Finley v. CapitalOne et al

Filing 93

ORDER by Judge Yvonne Gonzalez Rogers granting 87 Defendant Capital One Bank (USA), N.A.'s Motion to Dismiss. Plaintiff's claims are therefore dismissed with prejudice. (Attachments: # 1 Certificate/Proof of Service)(fs, COURT STAFF) (Filed on 7/7/2017)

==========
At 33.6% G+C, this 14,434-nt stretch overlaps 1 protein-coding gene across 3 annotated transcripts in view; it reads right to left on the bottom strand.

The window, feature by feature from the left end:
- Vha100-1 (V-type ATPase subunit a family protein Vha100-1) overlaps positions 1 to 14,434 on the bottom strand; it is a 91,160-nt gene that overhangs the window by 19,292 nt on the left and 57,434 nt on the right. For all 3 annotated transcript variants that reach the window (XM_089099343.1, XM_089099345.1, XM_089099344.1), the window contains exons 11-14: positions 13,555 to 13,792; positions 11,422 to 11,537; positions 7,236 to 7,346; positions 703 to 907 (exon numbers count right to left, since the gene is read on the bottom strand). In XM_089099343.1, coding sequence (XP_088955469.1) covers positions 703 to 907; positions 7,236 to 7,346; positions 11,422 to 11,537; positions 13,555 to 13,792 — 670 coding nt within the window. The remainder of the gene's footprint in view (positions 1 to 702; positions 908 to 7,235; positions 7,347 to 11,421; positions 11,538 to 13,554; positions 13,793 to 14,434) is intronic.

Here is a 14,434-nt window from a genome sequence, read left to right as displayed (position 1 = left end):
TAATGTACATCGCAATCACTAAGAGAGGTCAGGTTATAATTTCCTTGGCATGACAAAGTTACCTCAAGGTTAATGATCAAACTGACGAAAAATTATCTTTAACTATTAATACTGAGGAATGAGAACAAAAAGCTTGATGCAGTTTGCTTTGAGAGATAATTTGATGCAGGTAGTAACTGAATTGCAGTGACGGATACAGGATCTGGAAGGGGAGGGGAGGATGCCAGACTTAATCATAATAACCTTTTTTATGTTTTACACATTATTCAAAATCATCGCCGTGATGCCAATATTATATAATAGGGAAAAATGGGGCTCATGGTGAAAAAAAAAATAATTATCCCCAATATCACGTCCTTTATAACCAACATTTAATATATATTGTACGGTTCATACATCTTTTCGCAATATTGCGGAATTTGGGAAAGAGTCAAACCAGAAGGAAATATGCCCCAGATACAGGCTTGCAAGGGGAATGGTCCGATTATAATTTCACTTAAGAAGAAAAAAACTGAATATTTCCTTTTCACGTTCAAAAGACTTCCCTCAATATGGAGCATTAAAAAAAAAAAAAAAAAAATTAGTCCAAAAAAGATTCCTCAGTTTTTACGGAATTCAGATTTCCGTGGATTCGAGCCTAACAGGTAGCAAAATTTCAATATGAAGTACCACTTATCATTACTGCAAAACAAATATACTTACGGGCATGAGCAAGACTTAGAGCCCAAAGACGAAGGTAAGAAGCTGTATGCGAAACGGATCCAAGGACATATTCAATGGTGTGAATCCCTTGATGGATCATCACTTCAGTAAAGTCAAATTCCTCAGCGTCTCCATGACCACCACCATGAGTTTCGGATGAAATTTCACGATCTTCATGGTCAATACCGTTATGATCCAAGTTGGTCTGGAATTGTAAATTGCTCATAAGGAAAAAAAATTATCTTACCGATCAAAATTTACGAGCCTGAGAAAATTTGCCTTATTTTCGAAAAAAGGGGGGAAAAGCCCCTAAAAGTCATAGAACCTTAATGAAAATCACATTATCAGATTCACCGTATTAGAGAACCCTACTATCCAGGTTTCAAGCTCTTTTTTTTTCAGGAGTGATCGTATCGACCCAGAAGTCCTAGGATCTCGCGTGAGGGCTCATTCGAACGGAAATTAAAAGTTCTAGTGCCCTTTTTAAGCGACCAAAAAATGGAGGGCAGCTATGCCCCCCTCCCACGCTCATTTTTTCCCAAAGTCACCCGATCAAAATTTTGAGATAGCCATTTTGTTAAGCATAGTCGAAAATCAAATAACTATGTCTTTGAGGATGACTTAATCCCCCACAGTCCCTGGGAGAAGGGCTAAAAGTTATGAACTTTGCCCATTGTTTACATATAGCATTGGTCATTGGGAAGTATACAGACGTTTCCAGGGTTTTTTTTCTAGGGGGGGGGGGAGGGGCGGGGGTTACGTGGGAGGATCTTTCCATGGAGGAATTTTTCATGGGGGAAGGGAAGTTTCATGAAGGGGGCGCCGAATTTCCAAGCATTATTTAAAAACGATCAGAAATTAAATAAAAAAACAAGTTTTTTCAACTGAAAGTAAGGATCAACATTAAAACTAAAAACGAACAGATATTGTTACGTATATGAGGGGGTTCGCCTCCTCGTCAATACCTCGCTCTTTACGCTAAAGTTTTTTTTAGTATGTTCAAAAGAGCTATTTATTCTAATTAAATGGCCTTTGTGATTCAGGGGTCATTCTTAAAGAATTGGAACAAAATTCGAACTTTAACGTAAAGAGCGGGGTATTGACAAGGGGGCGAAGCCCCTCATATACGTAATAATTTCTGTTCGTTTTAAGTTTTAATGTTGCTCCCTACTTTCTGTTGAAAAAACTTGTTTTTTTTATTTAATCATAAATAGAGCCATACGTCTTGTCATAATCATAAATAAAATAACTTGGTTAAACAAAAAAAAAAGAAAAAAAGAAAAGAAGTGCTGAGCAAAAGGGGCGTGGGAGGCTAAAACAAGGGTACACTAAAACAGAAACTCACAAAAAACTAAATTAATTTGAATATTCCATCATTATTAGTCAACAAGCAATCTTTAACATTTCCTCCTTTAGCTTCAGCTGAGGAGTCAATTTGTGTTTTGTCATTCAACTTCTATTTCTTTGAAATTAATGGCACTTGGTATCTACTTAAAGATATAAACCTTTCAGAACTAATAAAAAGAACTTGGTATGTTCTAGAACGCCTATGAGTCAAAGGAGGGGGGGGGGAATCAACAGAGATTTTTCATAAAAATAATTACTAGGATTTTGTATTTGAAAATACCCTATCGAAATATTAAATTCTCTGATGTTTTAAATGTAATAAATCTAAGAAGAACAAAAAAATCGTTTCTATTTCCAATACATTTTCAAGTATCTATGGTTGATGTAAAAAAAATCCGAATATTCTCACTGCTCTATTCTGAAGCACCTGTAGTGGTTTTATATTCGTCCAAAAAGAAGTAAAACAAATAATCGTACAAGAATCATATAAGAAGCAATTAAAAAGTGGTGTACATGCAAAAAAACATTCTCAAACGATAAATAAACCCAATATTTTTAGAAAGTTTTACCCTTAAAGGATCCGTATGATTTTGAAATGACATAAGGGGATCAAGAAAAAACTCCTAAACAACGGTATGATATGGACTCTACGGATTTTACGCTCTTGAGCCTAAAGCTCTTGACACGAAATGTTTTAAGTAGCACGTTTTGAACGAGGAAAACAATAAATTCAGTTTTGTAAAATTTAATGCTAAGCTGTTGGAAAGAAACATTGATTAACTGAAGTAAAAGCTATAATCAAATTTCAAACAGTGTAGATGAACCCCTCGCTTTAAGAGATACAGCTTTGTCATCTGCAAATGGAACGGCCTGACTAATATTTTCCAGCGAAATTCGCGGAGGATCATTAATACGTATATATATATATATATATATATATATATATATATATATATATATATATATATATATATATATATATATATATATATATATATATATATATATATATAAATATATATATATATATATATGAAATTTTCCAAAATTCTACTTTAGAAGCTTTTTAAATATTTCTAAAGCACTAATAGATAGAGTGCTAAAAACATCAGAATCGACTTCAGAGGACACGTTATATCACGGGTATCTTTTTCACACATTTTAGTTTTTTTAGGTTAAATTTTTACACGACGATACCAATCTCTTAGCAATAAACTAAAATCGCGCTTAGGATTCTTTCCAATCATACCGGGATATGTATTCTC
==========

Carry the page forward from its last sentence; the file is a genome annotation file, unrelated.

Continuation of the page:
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1 2 3 UNITED STATES DISTRICT COURT 4 NORTHERN DISTRICT OF CALIFORNIA 5 6 LATONYA R. FINLEY, Case No. 16-cv-01392-YGR Plaintiff, 7 ORDER GRANTING DEFENDANT CAPITAL ONE BANK (USA), N.A.’S MOTION TO DISMISS v. 8 9 CAPITAL ONE, ET AL., Re: Dkt. Nos. 87, 89 Defendants. 10 United States District Court Northern District of California 11 12 Plaintiff LaTonya R. Finley brings this action against defendant Capital One Bank (USA), 13 N.A. (“Capitol One”).1 Plaintiff filed her initial complaint on September 22, 2016. (Dkt. No. 1.) 14 Capitol One moved for judgment on the pleadings on December 23, 2016, (Dkt. No. 65), and the 15 Court granted defendant’s motion on April 14, 2017. (Dkt. No. 85, “Order Granting MJOP”.) The 16 Court dismissed with prejudice plaintiff’s state law claims but granted plaintiff leave to amend her 17 claim under the Fair Credit Reporting Act (“FCRA”), 15 U.S.C. §§ 1681 et seq.2 In granting 18 plaintiff leave to amend, the Court specifically instructed plaintiff that to state a claim under the 19 FCRA plaintiff must allege “what inaccurate information Capital One furnished” to a credit 20 reporting agency (“CRA”), “facts indicating that the CRA notified [Capitol One] of the dispute 21 over the inaccurate information”, and “why [Capitol One’s] investigation of the [alleged 22 inaccurate information] was unreasonable.” (Id. ¶¶ 3–5.) 23 Plaintiff filed a three-page amended complaint on April 26, 2017, alleging one count under 24 1 25 26 In her initial complaint, plaintiff also asserted claims against Equifax, TransUnion LLC, and Experian Information Solutions, Inc. Plaintiff has since reached settlements and dismissed each. (Dkt. Nos. 47, 57 and 83.) 2 27 28 15 U.S.C. § 1681s-2(b) is the FCRA’s only section that allows for a private right of action against furnishers. See Giovanni v. Bank of Am., Nat. Ass'n, No. C 12-02530 LB, 2013 WL 1663335, at *5 (N.D. Cal. Apr. 17, 2013). 1 the FCRA. (Dkt. No. 86, First Amended Complaint (“FAC”).) Plaintiff alleges generally that 2 Capital One, as a furnisher of information to CRAs, reported “derogatory information about 3 plaintiff.” (Id. ¶ 5.) Plaintiff also contends that Capital One “failed to conduct an investigation of 4 plaintiff [sic] written dispute and provide the results of an investigation to plaintiff within the 30 5 days period as required by 15 U.S.C. § 1681s-2.” (Id. ¶ 10.) 6 Capital One now moves to dismiss the FAC. (Dkt. No. 87.) Plaintiff filed her opposition brief on May 30, 2017.3 (Dkt. No. 88.) Capitol One filed its reply brief on June 2, 2017.4 (Dkt. 8 No. 90.) Having carefully considered the papers and for the reasons discussed below, the Court 9 concludes that plaintiff has failed to state a claim under the FCRA. Accordingly, the Court 10 GRANTS Capital One’s motion to dismiss. Because plaintiff was previously provided with 11 United States District Court Northern District of California 7 specific guidance on what was required to state a claim under the FCRA and could not so plead, 12 the Court finds that further amendment would be futile and a waste of judicial and party resources. 13 See Saul v. United States, 928 F.2d 829, 843 (9th Cir. 1991) (holding that a district court does not 14 15 16 17 18 19 20 21 22 23 24 25 26 27 3 Plaintiff has submitted documents for judicial notice in connection with her opposition to defendant’s motion to dismiss. (Dkt. No. 89.) These documents include credit card statements, receipts, a car rental agreement, and a letter from plaintiff to defendant challenging reporting on plaintiff’s account. Defendant argues that the judicial notice of these documents is inappropriate pursuant to Federal Rule of Evidence 201 because the documents (i) are not “generally known within the trial court’s territorial jurisdiction” and (ii) cannot be “accurately and readily determined from sources whose accuracy cannot reasonably be questioned.” (Dkt. No. 91.) Defendants further argue that one of the documents at issue “appears to be fabricated.” (Id. at 1.) The Court finds that the documents at issue do not satisfy Rule 201. The documents at issue are not facts that can be accurately and readily determined from sources whose accuracy cannot reasonably be questioned. Therefore, plaintiff’s request for judicial notice is DENIED. 4 Defendant also requests that the Court strike plaintiff’s opposition brief as untimely on the grounds that the opposition was allegedly filed on May 30, 2017, five days after plaintiff’s opposition was due pursuant to Local Rule 7-3(a). The Court declines. Plaintiff is pro se and not authorized to file on the Court’s electronic case filing system. Plaintiff’s opposition brief is dated May 24, 2017, one day before the opposition was due. However, the filing was not stamped until six days later. The Court notes there is some ambiguity as to when the opposition was actually mailed, as the original envelope is unavailable. Because the Court is granting defendant’s motion to dismiss with prejudice, defendant’s request to strike plaintiff’s opposition as untimely is DENIED. The Court will thus consider plaintiff’s opposition and address below the argument made therein. 28 2 1 err in denying leave to amend where the amendment would be futile or where the amended 2 complaint would be subject to dismissal). Therefore plaintiff’s FAC is DISMISSED WITH 3 PREJUDICE. 4 5 I. FACTUAL ALLEGATIONS Plaintiff’s claim arises from alleged violations of the FCRA. In her three-page amended 6 complaint, plaintiff avers that Capitol One reported “derogatory information about plaintiff” and 7 “furnished false or misleading representations . . .” to one or more CRAs. (FAC ¶ 5.) Finley 8 further alleges that she “disputed the inaccuracy of the derogatory information.”5 (Id. ¶ 6.) 9 10 United States District Court Northern District of California 11 12 Finally, plaintiff avers that defendant “failed to complete an investigation” of plaintiff’s written dispute. (Id. ¶ 10.) II. LEGAL STANDARD A motion to dismiss under Rule 12(b)(6) tests the legal sufficiency of the claims alleged in the complaint. Ileto v. Glock, Inc., 349 F.3d 1191, 1199-1200 (9th Cir. 2003). “Dismissal can be 13 based on the lack of a cognizable legal theory or the absence of sufficient facts alleged under a 14 15 16 17 cognizable legal theory.” Balistreri v. Pacifica Police Dep’t, 901 F.2d 696, 699 (9th Cir. 1990). All allegations of material fact are taken as true and construed in the light most favorable to the plaintiff. Johnson v. Lucent Techs., Inc., 653 F.3d 1000, 1010 (9th Cir. 2011). To survive a motion to dismiss, “a complaint must contain sufficient factual matter, accepted as true, to ‘state a 18 claim to relief that is plausible on its face.’” Ashcroft v. Iqbal, 556 U.S. 662, 678 (2009) (quoting 19 Bell Atl. Corp. v. Twombly, 550 U.S. 544, 557 (2007)). 20 21 III. DISCUSSION Capital One asserts that plaintiff fails to state a claim under the FCRA. To state such a 22 claim against a “furnisher”—i.e., Capital One—a plaintiff must plead, with enough facts, that (1) 23 the furnisher provided inaccurate information to a CRA; (2) a CRA notified the furnisher of the 24 dispute; and (3) the furnisher failed to conduct a reasonable investigation into the accuracy of the 25 26 27 28 5 Plaintiff instructs the Court to “[s]ee attachment” regarding this allegation, but her pleading apparently includes no such attachment. Regardless, for the purposes of this motion to dismiss, the Court accepts as true plaintiff’s allegation that plaintiff notified Capitol One that she disputed in writing the inaccuracy of the allegedly derogatory information. 3 1 disputed information. Hernandez v. Wells Fargo Home Mortg., No. 2:14-CV-1500 JCM VCF, 2 2015 WL 1204985, at *2 (D. Nev. Mar. 16, 2015) (citing Middleton v. Plus Four, Inc., No. 2:13- 3 CV-01421-GMN-GW, 2014 WL 910351, at *3 (D. Nev. Mar. 7, 2014)); see also Gorman v. 4 Wolpoff & Abramson, LLP, 584 F.3d 1147, 1154–61 (9th Cir. 2009). Finally, a plaintiff must 5 allege facts that show that the defendant furnisher acted either willfully or negligently. See 6 Gorman, 584 F.3d at 1154. The Court addresses each of the four requirements below.6 1. Furnisher Must Provide Inaccurate Information to CRA 7 8 First, to state a claim against a furnisher under section 1681s-2(b) of the FCRA, a plaintiff must allege that an “actual inaccuracy exists” on her credit report. Keller v. Experian Info. Sols., 10 Inc., No. 16-CV-04643-LHK, 2017 WL 130285, at *5 (N.D. Cal. Jan. 13, 2017) (citing Carvalho 11 United States District Court Northern District of California 9 v. Equifax Info. Servs., LLC, 629 F.3d 876, 890 (9th Cir. 2010)). “Thus, even if a furnisher . . . 12 fails to conduct a reasonable investigation . . . . if a plaintiff cannot establish that a credit report 13 contained an actual inaccuracy, then the plaintiff’s claims fail.” Id. (internal quotation marks 14 omitted). 15 Here, the FAC does not identify what inaccurate information Capital One furnished to the 16 CRAs Equifax, TransUnion, and Experian. Plaintiff simply alleges that Capitol One reported 17 “derogatory information” including “false or misleading representations of debt.” (FAC ¶¶ 5, 11.) 18 This is not sufficient. As the Court stated in its Order Granting MJOP, plaintiff must allege the 19 inaccurate information which Capital One provided to a CRA. Finley has not done so, and for that 20 reason alone defendant’s motion to dismiss is GRANTED. However, the Court proceeds to discuss 21 the other deficiencies of the FAC with regard to the remaining elements of the FCRA. 22 // 23 6 24 25 26 27 Plaintiff relies on Federal Rule of Civil Procedure 8(a) to argue that “these or any other missing ingredients are [not], in fact, required in the plaintiff’s compliant.” Fed. R. Civ. P. 8(a) (stating that a complaint should contain “a short and plain statement of the claim showing that the pleader is entitled to relief). Plaintiff does not persuade. As discussed below, Finley’s complaint wholly fails to alleged sufficient facts to “show[]that [Finley] is entitled to relief,” Id., let alone “sufficient factual matter, accepted as true, to ‘state a claim to relief that is plausible on its face.’” Ashcroft v, 556 U.S. at 678 (quoting Bell Atl. Corp., 550 U.S. at 557). 28 4 2. CRA Must Notify Furnisher of the Dispute 1 2 The second element of a claim under the FCRA requires plaintiff to allege facts indicating 3 that the CRA notified the furnisher of the dispute over the inaccurate information. See 15 U.S.C. § 4 1681s-2. Under section 1681s-2, a furnisher’s responsibilities are not triggered unless the furnisher 5 receives “notice . . . of a dispute with regard to the completeness or accuracy of any information 6 provided by [the furnisher] to a [CRA] . . . .” (Id.) 7 Here, plaintiff does not allege that any CRAs notified Capital One of plaintiff's dispute. To 8 the contrary, Finley alleges that she notified Capitol One of the dispute.” (FAC ¶ 7.) This is not 9 sufficient. 3. Furnisher Must Fail to Conduct a Reasonable Investigation 11 United States District Court Northern District of California 10 Third, a plaintiff must allege that the furnisher failed to conduct a reasonable investigation 12 after being notified of the alleged inaccuracy by a CRA. See Gorman, 584 F.3d at 1156 (holding 13 that a furnisher’s investigation pursuant to section 1681s-2(b)(1)(A) may not be unreasonable). 14 Furthermore, a plaintiff must allege that the furnisher’s investigation was indeed unreasonable. 15 See, e.g., Abbot v. Experian Info. Sols., Inc., 179 F. Supp. 3d 940, 945 (N.D. Cal. 2016) 16 (“Plaintiff’s conclusory allegation that [the furnisher] ‘failed to conduct a reasonable 17 [investigation]’ is insufficient to plausibly allege that [the furnisher] conducted an unreasonable 18 investigation in violation of the FCRA . . . .”). 19 Here, plaintiff simply alleges that “Capital One . . . failed to complete an investigation” of 20 plaintiff’s dispute. Again, this is not enough because plaintiff fails to plead that the investigation 21 followed notification by a CRA. Further, plaintiff must allege why the investigation was 22 unreasonable. Similarly, plaintiff’s bare allegation that it did not provide the results of the 23 investigation within 30 days is not sufficient. An investigation is not unreasonable simply because 24 its conclusion is unfavorable to the consumer, “even if that conclusion turns out to be inaccurate.” 25 Gorman, 584 F.3d at 1161. The Court finds that plaintiff has not alleged any grounds supporting 26 an inference that the investigation was unreasonable. Plaintiff has therefore not alleged this 27 element. 28 // 5 4. Furnisher Must Act Willfully or Negligently 1 2 Fourth, a plaintiff must allege facts supporting a plausible inference that the furnisher acted 3 willfully or negligently with respect to any purported FCRA violation. Id. at 1154 (“The FCRA 4 expressly creates a private right of action for willful or negligent noncompliance with its 5 requirements.”). Here, plaintiff does not allege any facts that give rise to a plausible inference that 6 Capitol One acted willfully or negligently. Therefore the claim fails for this reason as well. 7 8 9 10 United States District Court Northern District of California 11 12 13 14 15 For the foregoing reasons, plaintiff fails to state a claim under the FCRA. Defendant’s motion is GRANTED on these grounds. IV. CONCLUSION For the reasons stated herein, the Court GRANTS Capital One’s motion to dismiss. Plaintiff’s claims are therefore DISMISSED WITH PREJUDICE. This Order terminates Docket Nos. 87 and 89. As all other defendants have been dismissed, the Clerk shall close the file. IT IS SO ORDERED. Dated: July 7, 2017 16 17 18 ______________________________________ YVONNE GONZALEZ ROGERS UNITED STATES DISTRICT COURT JUDGE 19 20 21 22 23 24 25 26 27 28 6